rented within three months of
completion dropped from 84 per­
cent in the spring of 1969 to 69
percent in the fall of 1972. Thus,
the median monthly rent for new
units, which had jumped from $165
to $187 between early 1969 and
early 1970, moved thereafter within
a fairly narrow range and averaged
$191 during the first three quarters
of 1972.
Building boom
The easing of the rental market has
reflected the sharp upsurge in the
construction of apartments and
flats over the past decade or so.
(Some units are owner-occupied,
as a consequence of the condo­
minium boom, but most are rental
units.) Over one million multiple
units were built last year— four

times the 1960 level— and the rapid
1972 pace was maintained in early
1973. A growing share of all new
construction has been devoted to
the building of multiples rather
than single-family housing; the
percentage was 21 percent in 1960
and 35 percent in 1967, but it has
ranged between 43 and 45 percent
from 1969 to date.
Most housing experts are on record
with a forecast of a substantial
decline in apartment building this
year, because of the obvious easing
of the market in a number of major
areas, especially in the South and
West. For example, the National
Association of Home Builders
expects a 12 -percent decline in the
multi-family sector as against a
7-percent drop in single-family
housing. A decline of that magni­
tude reflects the delayed market
impact of multi-family construction,
resulting from the long lead time
required between planning and
completion. Starts apparently
accelerated before the rental mar­
kets at the end of the line could
flash back a slowdown signal.
Completions until recently have
been running below starts; in late
1972, units under construction were
perhaps 30 percent higher than a
year earlier, but those units are now
reaching market and thereby
relieving some of the pressure on
Long-run boom
Yet, over the longer run, heavy
demand for multi-family units can
be expected, particularly because
of the sharp expansion in the

number of young adults in the
25-34 year age-bracket. This group
should increase about 46 percent in
this decade— at least three times as
fast as any other group in the
nation's population. The demand
for multiples also is likely to be
stimulated by the increased prefer­
ence for smaller family size, the
improved amenities associated with
development living, and other
factors such as the rapidly rising
price of land.
The favorable long-term prospects
for the rental-housing market do
not automatically guarantee a strong
future for landlords, even if they
should escape controls. Some
substantial fortunes have been
made in real estate over the past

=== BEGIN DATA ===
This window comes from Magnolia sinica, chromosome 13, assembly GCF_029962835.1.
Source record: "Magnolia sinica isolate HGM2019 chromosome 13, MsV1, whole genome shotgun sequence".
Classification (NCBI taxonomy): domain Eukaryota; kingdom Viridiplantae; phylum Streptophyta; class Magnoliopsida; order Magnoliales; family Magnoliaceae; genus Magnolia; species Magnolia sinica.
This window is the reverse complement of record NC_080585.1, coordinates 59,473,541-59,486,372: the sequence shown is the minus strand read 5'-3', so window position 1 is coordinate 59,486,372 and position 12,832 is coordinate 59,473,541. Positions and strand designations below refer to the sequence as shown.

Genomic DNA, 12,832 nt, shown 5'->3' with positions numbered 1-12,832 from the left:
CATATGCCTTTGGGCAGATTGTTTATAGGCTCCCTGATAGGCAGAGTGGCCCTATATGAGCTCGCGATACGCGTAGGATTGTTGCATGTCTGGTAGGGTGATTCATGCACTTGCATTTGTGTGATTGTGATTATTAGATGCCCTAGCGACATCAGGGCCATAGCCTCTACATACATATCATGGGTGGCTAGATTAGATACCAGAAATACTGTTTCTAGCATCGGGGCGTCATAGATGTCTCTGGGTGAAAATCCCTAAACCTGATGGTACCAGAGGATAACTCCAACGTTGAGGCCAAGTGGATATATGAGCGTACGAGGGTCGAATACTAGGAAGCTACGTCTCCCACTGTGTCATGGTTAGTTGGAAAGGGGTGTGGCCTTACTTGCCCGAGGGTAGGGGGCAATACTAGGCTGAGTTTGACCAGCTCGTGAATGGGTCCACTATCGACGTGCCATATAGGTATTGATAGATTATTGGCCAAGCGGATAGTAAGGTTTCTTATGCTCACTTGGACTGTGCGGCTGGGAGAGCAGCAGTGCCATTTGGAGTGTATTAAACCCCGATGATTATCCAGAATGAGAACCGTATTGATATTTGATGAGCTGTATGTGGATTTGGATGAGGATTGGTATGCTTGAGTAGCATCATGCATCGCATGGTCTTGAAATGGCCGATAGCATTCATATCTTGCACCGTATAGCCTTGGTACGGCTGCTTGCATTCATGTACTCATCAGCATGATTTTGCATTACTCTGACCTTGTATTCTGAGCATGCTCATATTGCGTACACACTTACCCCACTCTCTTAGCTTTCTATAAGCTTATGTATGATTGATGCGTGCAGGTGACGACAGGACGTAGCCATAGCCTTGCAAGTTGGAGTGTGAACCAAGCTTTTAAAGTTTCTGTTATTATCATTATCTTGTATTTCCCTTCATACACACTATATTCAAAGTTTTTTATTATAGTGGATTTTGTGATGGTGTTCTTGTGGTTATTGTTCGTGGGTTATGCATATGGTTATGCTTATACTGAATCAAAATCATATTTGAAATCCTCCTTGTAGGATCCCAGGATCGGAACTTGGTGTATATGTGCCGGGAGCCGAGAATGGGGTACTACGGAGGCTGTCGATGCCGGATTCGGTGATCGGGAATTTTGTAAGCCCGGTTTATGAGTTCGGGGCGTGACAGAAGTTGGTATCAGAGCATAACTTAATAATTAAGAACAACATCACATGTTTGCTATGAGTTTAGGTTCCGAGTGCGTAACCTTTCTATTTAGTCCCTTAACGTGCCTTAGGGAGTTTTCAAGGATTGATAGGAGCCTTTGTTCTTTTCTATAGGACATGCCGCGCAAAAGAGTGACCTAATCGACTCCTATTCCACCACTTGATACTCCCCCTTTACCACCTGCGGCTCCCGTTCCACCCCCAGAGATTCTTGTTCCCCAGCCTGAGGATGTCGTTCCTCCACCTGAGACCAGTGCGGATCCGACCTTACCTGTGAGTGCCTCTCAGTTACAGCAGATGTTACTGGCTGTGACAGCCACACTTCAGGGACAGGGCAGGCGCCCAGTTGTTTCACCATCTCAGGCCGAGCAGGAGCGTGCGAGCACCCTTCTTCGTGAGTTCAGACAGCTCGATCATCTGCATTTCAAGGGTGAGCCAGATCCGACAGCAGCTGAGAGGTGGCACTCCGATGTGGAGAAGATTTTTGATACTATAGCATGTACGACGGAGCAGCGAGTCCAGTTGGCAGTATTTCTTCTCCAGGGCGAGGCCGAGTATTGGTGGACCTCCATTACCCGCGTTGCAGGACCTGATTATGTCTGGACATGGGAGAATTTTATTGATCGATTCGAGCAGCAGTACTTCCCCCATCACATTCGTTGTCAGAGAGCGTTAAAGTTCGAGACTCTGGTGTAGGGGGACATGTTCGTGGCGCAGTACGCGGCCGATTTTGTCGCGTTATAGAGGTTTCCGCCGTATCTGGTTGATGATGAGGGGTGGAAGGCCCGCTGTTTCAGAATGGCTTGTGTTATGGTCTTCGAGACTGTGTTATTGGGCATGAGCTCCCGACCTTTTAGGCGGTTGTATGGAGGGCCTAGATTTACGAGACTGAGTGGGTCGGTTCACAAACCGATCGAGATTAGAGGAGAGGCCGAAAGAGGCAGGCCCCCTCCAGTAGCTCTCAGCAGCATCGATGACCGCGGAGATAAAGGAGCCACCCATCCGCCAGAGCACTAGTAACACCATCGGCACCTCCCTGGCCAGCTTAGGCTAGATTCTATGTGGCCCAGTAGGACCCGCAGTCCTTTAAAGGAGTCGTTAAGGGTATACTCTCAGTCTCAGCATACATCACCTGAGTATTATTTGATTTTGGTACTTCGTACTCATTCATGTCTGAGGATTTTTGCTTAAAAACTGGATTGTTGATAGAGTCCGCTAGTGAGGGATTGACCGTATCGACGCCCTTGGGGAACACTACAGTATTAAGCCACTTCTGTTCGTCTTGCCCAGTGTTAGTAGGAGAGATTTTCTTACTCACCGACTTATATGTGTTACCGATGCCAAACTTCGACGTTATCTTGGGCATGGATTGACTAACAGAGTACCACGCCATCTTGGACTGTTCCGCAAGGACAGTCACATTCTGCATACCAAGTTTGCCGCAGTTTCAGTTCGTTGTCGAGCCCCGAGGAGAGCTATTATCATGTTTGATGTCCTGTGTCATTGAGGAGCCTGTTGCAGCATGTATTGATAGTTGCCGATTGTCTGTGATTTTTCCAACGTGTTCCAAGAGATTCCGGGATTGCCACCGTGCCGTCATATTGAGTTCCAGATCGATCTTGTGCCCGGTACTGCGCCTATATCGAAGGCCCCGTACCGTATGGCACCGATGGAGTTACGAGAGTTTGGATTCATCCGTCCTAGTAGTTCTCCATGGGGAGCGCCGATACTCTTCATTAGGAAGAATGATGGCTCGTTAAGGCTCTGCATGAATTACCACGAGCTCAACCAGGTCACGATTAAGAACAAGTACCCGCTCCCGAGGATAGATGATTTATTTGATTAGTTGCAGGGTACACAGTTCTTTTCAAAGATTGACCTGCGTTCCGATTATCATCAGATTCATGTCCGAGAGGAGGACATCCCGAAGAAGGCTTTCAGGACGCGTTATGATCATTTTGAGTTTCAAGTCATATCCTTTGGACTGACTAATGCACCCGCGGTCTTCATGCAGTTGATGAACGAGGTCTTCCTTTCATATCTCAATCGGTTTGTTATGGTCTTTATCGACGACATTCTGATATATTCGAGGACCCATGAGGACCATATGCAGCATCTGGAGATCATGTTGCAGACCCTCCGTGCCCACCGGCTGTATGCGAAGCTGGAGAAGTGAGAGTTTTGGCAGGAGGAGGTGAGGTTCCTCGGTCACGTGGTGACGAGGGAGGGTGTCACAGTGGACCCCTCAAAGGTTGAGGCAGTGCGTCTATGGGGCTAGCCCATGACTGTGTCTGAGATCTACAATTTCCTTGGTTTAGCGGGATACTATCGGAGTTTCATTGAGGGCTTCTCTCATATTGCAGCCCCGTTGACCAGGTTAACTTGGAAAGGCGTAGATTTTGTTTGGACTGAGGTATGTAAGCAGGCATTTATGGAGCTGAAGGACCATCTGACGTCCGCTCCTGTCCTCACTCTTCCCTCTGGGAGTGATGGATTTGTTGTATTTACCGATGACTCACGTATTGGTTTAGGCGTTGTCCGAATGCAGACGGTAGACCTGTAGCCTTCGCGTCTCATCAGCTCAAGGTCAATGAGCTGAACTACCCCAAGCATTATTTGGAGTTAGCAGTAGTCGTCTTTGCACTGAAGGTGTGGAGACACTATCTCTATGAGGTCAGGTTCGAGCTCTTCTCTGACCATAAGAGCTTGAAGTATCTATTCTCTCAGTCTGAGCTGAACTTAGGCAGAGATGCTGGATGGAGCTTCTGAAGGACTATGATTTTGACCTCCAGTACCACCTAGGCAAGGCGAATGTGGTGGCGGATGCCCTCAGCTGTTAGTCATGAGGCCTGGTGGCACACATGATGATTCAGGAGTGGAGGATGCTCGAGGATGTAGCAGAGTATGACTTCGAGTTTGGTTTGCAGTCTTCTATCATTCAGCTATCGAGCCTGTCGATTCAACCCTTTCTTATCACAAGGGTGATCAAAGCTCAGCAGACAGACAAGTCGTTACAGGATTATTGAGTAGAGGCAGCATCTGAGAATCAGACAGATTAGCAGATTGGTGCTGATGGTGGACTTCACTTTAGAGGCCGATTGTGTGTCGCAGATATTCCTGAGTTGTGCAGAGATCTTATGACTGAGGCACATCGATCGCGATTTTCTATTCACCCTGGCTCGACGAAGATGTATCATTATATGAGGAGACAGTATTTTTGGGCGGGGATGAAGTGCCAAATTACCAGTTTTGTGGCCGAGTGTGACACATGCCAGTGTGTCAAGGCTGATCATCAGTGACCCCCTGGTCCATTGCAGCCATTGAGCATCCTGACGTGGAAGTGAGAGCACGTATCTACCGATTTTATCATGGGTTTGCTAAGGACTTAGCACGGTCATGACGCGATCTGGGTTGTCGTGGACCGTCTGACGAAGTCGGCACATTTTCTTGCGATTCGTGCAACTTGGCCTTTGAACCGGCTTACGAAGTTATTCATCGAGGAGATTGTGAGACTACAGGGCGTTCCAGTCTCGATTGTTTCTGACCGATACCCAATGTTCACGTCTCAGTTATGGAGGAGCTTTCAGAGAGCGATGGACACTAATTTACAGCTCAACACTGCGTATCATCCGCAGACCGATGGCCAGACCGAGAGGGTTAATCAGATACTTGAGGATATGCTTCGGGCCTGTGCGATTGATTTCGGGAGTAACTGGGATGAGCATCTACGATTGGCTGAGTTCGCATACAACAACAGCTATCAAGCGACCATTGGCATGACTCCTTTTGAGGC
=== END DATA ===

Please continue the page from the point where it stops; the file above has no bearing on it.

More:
decade or so, yet landlords' rental
income increased only about 55
percent, from $7 billion to $11
billion, between 1960 and 1972.
(Of course, landlords have also
taken advantage of substantial
tax-shelter benefits.)
During the same period, dividend
income doubled, from $13 billion
to $26 billion, while interest income
tripled, from $23 billion to $73 bil­
lion. It would appear that some
landlords have left the field to their
tenants and have shifted their
investments to stocks and bonds
William Burke

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B U O Z Jjy

(D ollar amounts in m illions)
Selected Assets and Liabilities
Large Com m ercial Banks
Loans adjusted and investments*
Loans adjusted— total*
Com m ercial and industrial
Real estate
Consum er instalm ent
U.S. Treasury securities
O ther securities
Deposits (less cash items)— total*
Dem and deposits adjusted
U.S. Governm ent deposits
Tim e deposits— total*
O ther time I.P.C.
State and political subdivisions
(Large negotiable CD 's)
W eekly Averages
of Daily Figures
Member Bank Reserve Position
Excess reserves
Net free ( + ) / Net borrowed (— )
Federal Funds— Seven Large Banks
Interbank Federal funds transactions
Net purchases ( + ) / Net sales (— )
Transactions: U.S. securities dealers
Net loans ( + ) / Net borrow ings (— )

Am ount
O utstanding



— 107
— 190
+ 38
+ 41
+ 44
+ 71
+ 12
+ 711
+ 500
+ 91
+ 76
+ 129
+ 29

W e e ke n d e d

Change from
year ago
D o llar
+ 8 ,9 6 3
+ 9 ,6 4 5
+ 3 ,3 3 6
+ 2 ,5 5 3
+ 1,459
— 366
— 316
+ 8,391
+ 1 ,3 1 2
+ 402
+ 6 ,6 0 9
— 134
+ 4 ,3 9 9
+ 1,507
+ 3,543

W e e ke n d e d

+ 14.43
+ 2 1 .9 7
+ 2 0 .7 7
+ 1 9 .6 4
+ 22.16
— 5.54
— 2.72
+ 13.81
+ 6.74
+ 16.78
— 0.73
+ 3 0 .2 4
+ 3 1 .4 2
+ 72.69
Com parable
year-ago period

— 108

— 204


— 91

+ 176

— 259


+ 283





’ Includes items not shown separately.